American Association for Cancer Research
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Figure 2 from Functional Homologous Recombination Assay on FFPE Specimens of Advanced High-Grade Serous Ovarian Cancer Predicts Clinical Outcomes

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posted on 2023-08-15, 08:21 authored by Sanna Pikkusaari, Manuela Tumiati, Anni Virtanen, Jaana Oikkonen, Yilin Li, Fernando Perez-Villatoro, Taru Muranen, Matilda Salko, Kaisa Huhtinen, Anna Kanerva, Heidi Koskela, Johanna Tapper, Riitta Koivisto-Korander, Titta Joutsiniemi, Ulla-Maija Haltia, Heini Lassus, Sampsa Hautaniemi, Anniina Färkkilä, Johanna Hynninen, Sakari Hietanen, Olli Carpén, Liisa Kauppi

Low fHR scores correlate with better primary therapy response and with longer PFI. A, For patients with chemo-naïve samples, the median of fHR scores is lower in CR and PR groups compared with SD/PD (Mann–Whitney test, two-tailed). Only patients with fHRP tumors had SD/PD after primary therapy. B, The median of fHR scores was lower in CR and PR groups compared with SD/PD also for patients with fHR score from IDS/NACT-treated sample (Mann–Whitney test, two-tailed). C, Proportions of CR, PR, and SD/PD are significantly different between fHRP and fHRD groups (Fisher exact test, two-tailed). D and E, PFI and OS significantly correlate with lower fHR scores (linear regression). F, Multivariate hazard ratio analysis for PFI with fHR status and prognostic clinical parameters. The fHRD status and success of cytoreduction significantly correlated with longer PFI (Cox proportional hazards regression). Blue = fHRD, red = fHRP.


Sigrid Juséliuksen Säätiö (Sigrid Jusélius Stiftelse)

Academy of Finland (AKA)

Horizon 2020 Framework Programme (H2020)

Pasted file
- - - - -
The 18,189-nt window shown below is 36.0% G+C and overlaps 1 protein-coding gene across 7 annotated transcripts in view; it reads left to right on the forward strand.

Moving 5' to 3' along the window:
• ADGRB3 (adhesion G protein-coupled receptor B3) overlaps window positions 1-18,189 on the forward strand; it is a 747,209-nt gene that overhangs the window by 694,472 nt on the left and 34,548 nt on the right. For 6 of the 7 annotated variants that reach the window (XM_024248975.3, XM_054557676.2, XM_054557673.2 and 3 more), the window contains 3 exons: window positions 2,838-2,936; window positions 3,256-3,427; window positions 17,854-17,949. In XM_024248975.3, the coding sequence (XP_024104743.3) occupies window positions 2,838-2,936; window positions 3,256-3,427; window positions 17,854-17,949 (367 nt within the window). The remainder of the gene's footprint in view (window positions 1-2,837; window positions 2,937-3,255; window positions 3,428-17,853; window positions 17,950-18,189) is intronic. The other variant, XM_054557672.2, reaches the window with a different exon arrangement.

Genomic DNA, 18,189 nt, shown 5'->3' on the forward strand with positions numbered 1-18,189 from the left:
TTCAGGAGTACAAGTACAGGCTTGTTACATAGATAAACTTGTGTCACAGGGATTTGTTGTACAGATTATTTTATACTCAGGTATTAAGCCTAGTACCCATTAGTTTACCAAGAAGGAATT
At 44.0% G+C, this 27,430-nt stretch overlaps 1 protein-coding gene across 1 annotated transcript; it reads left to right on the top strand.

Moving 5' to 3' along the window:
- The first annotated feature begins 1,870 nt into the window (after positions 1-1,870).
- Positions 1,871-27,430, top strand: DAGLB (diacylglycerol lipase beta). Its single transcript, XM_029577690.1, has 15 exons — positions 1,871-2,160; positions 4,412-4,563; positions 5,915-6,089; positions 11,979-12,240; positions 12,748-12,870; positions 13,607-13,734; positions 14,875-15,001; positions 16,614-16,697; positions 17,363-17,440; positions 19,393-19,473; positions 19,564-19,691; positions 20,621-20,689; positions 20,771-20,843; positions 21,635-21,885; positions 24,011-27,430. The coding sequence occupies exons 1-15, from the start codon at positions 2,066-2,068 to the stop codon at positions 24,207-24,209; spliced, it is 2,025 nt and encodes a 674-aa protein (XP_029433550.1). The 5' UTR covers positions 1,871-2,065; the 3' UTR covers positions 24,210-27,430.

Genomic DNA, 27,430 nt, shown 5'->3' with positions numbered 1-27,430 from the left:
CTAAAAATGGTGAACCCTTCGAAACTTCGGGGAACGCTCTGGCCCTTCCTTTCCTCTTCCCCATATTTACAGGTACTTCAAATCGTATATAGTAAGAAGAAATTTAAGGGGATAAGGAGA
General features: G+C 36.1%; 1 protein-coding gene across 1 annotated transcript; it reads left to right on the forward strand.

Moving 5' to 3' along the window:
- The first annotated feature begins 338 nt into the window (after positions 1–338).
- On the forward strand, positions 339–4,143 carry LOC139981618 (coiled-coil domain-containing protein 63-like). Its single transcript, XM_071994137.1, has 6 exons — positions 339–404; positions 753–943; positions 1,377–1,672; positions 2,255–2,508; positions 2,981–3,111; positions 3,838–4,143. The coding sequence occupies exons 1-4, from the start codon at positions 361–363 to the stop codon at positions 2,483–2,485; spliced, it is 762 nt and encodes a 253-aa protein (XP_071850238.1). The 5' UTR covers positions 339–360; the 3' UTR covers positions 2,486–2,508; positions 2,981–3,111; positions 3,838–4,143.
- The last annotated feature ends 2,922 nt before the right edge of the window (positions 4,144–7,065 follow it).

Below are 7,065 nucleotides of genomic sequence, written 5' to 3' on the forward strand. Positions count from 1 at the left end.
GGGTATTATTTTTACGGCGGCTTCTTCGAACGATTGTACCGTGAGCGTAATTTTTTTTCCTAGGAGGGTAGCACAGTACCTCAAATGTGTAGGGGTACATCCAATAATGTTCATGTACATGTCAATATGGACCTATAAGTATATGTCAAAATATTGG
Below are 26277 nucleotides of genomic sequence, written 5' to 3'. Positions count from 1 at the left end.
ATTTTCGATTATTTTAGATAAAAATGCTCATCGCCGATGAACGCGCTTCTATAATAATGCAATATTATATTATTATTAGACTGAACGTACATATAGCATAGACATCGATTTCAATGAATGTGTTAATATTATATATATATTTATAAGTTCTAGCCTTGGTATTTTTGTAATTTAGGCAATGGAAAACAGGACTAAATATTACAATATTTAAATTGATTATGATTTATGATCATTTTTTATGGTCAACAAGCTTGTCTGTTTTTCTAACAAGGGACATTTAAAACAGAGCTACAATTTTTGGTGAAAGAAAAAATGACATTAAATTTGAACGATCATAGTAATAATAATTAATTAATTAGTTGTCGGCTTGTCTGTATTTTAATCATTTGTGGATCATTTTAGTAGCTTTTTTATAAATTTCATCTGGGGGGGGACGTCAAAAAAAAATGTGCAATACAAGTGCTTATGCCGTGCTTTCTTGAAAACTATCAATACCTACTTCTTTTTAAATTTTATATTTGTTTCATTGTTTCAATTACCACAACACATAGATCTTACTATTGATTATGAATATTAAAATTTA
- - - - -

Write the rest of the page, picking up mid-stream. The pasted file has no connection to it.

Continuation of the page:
Deficiency in homologous recombination (HR) repair of DNA damage is characteristic of many high-grade serous ovarian cancers (HGSC). It is imperative to identify patients with homologous recombination–deficient (HRD) tumors as they are most likely to benefit from platinum-based chemotherapy and PARP inhibitors (PARPi). Existing methods measure historical, not necessarily current HRD and/or require high tumor cell content, which is not achievable for many patients. We set out to develop a clinically feasible assay for identifying functionally HRD tumors that can predict clinical outcomes. We quantified RAD51, a key HR protein, in immunostained formalin-fixed, paraffin-embedded (FFPE) tumor samples obtained from chemotherapy-naïve and neoadjuvant chemotherapy (NACT)-treated HGSC patients. We defined cutoffs for functional HRD separately for these sample types, classified the patients accordingly as HRD or HR-proficient, and analyzed correlations with clinical outcomes. From the same specimens, genomics-based HRD estimates (HR gene mutations, genomic signatures, and genomic scars) were also determined, and compared with functional HR (fHR) status. fHR status significantly predicted several clinical outcomes, including progression-free survival (PFS) and overall survival (OS), when determined from chemo-naïve (PFS, P < 0.0001; OS, P < 0.0001) as well as NACT-treated (PFS, P < 0.0001; OS, P = 0.0033) tumor specimens. The fHR test also identified as HRD those PARPi-at-recurrence–treated patients with longer OS (P = 0.0188). We developed an fHR assay performed on routine FFPE specimens, obtained from either chemo-naïve or NACT-treated HGSC patients, that can significantly predict real-world platinum-based chemotherapy and PARPi response.See related commentary by Garg and Oza, p. 2957

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